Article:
Why Politics Needs to Change

Why Politics Needs to Change

In Parliament, in 2001, I asked a new MP if he was enjoying doing advice surgeries: ’Oh, there’s no tradition of surgeries here,’ he said. Letters and emails, then: were his staff coping with the deluge? ‘I wouldn’t call it a deluge…’

The north-east seat had been Labour for ever, and ever. I didn’t dare ask what the voter contact level in that constituency was, though I wouldn’t be surprised if it had been in single digit percentage levels. ‘They weigh votes here, instead of counting them!’ he might have added.

From 1990 to 2010 I nursed a marginal seat, one which we approached as though we were fighting a continuous by-election. Towards the end of that time I heard a London MP (maj. c20,000) give a speech in which she mentioned how she had discovered the importance of street surgeries, coffee mornings and personal contact between the MP and voters actually was: she was teaching me (and many other MPs initially elected in 1997) to suck eggs.

Prompted by my conversation with the north-easterner I plotted on a map the postcodes of every letter and email that I received for a month. My seat was a fair representation of England, with wards in every decile of social deprivation. Interestingly, I found that if I had plotted educational achievement instead of propensity to contact the MP, the map would have looked exactly the same. In other words, those from the most deprived areas were least likely to contact their MP.

That makes sense. When people in the lowest decile do contact MPs the issues they raise tend  to be local, those which directly impact upon their family or neighbourhood, rather than foreign policy or human rights concerns. Where views were discernible they were often ‘small c’ conservative, and whilst also generally Labour supporting they were often less likely to vote in elections.

To address this we increased the number of sessions we spent knocking on doors in the more deprived areas  and instead of asking ‘Will you be voting Labour?’ we asked ‘What can we help you with?’ - good old ‘pavement politics’. But it still wasn’t enough.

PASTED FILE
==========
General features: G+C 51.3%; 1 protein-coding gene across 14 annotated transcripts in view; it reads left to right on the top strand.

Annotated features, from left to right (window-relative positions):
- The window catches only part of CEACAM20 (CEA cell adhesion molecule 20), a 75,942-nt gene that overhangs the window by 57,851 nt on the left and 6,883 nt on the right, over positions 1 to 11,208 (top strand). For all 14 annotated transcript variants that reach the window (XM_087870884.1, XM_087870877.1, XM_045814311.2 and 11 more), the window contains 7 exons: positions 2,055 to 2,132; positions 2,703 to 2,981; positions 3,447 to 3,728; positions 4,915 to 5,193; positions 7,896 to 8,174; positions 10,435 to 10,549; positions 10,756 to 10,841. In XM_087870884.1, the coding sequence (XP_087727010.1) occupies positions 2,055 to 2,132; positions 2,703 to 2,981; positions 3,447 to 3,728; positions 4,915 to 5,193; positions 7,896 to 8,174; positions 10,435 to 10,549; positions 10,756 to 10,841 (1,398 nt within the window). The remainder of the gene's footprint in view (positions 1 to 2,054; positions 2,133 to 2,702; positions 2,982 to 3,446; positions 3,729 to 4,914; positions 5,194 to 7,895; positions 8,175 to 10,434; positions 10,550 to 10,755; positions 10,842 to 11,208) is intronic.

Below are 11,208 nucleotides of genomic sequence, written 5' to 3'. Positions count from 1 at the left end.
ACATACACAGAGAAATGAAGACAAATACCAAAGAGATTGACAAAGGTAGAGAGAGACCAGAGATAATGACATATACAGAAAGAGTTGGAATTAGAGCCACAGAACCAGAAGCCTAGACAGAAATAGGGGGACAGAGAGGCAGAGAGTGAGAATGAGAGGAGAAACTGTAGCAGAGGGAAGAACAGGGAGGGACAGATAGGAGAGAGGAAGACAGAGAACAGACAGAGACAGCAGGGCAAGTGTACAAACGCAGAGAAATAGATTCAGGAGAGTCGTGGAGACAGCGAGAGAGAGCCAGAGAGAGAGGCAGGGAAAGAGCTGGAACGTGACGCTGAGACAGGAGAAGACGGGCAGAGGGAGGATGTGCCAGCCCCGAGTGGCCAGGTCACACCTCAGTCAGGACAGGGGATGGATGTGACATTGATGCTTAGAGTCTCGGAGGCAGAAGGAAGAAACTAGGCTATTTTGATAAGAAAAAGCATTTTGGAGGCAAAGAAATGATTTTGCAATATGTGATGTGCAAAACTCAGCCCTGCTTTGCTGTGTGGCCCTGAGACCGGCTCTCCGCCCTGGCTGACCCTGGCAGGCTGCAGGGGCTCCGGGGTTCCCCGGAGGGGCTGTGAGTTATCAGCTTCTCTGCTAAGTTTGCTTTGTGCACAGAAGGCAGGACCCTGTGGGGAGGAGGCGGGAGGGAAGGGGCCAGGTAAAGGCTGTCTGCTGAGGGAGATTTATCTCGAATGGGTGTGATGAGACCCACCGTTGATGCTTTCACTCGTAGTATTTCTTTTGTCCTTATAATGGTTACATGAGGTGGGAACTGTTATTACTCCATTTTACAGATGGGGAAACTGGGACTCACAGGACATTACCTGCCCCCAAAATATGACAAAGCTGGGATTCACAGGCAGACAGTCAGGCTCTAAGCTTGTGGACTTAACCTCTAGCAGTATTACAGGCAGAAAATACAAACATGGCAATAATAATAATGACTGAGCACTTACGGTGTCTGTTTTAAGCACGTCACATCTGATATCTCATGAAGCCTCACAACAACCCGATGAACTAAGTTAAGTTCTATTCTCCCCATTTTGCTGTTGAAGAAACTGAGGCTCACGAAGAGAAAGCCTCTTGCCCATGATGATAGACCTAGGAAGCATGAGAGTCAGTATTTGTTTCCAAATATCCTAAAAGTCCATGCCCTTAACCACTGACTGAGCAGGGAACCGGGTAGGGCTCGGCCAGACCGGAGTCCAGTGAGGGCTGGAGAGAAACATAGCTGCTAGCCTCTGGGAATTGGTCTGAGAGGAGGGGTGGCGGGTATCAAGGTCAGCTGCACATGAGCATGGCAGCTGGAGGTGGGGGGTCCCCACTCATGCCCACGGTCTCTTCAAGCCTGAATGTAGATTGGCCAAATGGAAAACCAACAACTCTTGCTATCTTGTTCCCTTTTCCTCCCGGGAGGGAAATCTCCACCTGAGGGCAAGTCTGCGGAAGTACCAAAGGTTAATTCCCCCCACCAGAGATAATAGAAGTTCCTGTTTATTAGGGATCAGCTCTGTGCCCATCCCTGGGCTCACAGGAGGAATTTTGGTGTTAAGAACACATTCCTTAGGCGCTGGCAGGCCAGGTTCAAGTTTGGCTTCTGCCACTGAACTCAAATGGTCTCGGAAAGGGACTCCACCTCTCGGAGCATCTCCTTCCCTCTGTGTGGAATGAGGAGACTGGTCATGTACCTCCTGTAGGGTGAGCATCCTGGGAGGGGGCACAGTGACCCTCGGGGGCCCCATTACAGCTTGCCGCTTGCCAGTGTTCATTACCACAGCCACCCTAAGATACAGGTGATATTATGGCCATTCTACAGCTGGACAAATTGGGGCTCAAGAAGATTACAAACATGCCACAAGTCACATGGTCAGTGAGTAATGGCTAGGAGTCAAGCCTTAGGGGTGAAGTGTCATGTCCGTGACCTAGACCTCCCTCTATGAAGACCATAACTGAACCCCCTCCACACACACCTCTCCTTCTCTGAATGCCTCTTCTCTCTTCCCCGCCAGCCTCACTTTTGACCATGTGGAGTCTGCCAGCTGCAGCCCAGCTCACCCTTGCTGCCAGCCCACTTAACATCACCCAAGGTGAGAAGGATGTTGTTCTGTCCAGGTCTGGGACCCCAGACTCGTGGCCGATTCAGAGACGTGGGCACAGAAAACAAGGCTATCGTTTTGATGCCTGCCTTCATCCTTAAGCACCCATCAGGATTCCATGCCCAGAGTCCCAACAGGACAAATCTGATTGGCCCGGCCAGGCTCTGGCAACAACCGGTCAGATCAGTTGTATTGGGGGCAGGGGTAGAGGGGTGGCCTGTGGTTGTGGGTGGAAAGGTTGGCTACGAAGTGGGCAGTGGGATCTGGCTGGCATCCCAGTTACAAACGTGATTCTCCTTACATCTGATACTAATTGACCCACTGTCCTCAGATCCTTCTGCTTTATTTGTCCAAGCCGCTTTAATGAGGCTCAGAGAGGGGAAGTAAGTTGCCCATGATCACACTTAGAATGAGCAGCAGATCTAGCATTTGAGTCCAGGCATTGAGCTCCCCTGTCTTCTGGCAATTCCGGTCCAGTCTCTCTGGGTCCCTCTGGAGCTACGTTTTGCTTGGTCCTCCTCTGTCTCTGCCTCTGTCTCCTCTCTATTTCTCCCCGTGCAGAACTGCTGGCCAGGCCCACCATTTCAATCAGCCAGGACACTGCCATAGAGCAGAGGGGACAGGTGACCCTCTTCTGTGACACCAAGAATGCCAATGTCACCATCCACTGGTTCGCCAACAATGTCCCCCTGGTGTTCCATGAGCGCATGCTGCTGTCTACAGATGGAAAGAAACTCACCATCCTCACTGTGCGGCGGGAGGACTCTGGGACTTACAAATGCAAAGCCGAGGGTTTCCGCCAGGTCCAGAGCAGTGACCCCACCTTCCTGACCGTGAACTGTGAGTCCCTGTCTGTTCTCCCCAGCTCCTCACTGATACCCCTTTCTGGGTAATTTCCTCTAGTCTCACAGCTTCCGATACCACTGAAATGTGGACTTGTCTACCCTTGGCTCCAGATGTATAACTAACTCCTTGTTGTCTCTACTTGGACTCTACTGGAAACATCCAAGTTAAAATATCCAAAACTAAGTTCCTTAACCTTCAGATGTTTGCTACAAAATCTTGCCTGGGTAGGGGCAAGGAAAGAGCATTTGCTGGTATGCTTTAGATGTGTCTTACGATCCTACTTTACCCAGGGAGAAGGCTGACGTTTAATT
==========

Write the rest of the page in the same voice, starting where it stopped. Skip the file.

Within disadvantaged communities there’s a persistent belief that however unfair things are, that’s the way they’ll stay. This is also combined with a reluctance to accept that voting makes a tangible difference to their lives. There’s no expectation of being consulted on the things that matter, even on their own street.

One outcome of this alienation from politics is the frustration that councillors feel at election time, when they feel that they are being judged on the performance of national government, rather than on whether they’ve personally done a good job. Another outcome of alienation are the feelings of resentment and powerlessness which undoubtedly motivated many of the 52% who voted for Brexit.

To re-engage with the Brexit voter we need the restoration of citizenship education in the school curriculum.We also need an electoral system that better represents votes cast.
We also need to reform local authorities and devolve as many decisions to local communities as possible.

In the future we will be looking to communities becoming more sustainable than they are today. Initiatives around reducing food miles, clean energy, the provision of local residential and domestic care and social and community enterprises, can help make our communities more sustainable when combined with the principle of subsidiarity - taking decisions at the most appropriate level.

Politics is not a dirty word; and it doesn't just happen at election time, because politics is about people’s lives. It’s about a balance between the individual and the common weal. The political system needs to change, recognising that, yes, politicians are representatives and not delegates, but they should not be deaf or blind to the realities of the world - particularly the world as experienced through the eyes of disadvantaged and marginalised communities.

Tom Levitt was Labour Member of Parliament for High Peak (Derbyshire) from 1997-2010.

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